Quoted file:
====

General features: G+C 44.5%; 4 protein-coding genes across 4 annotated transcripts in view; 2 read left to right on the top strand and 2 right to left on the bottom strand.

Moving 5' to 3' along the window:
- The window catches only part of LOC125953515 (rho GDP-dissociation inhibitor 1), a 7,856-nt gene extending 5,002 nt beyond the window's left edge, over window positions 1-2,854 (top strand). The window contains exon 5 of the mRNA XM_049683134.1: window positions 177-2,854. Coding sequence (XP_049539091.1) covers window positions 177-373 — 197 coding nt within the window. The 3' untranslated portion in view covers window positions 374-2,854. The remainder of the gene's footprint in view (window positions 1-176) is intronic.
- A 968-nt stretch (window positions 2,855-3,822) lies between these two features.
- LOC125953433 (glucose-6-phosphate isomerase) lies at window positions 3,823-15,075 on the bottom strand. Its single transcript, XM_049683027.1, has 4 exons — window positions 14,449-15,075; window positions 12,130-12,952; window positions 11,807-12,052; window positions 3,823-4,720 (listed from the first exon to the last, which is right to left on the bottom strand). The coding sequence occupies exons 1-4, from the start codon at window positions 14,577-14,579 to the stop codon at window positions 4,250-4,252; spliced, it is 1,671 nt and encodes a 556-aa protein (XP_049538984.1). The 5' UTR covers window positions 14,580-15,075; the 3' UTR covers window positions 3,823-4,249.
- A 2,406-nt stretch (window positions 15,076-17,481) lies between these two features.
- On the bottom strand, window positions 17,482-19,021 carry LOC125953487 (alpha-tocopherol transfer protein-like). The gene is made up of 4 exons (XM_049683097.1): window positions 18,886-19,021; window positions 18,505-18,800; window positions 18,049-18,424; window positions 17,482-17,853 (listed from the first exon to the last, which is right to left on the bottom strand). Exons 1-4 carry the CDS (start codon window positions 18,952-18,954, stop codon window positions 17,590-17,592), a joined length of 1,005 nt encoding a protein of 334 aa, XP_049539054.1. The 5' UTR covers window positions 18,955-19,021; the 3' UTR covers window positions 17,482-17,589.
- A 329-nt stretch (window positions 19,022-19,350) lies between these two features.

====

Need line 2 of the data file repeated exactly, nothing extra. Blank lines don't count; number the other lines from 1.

Moving 5' to 3' along the window: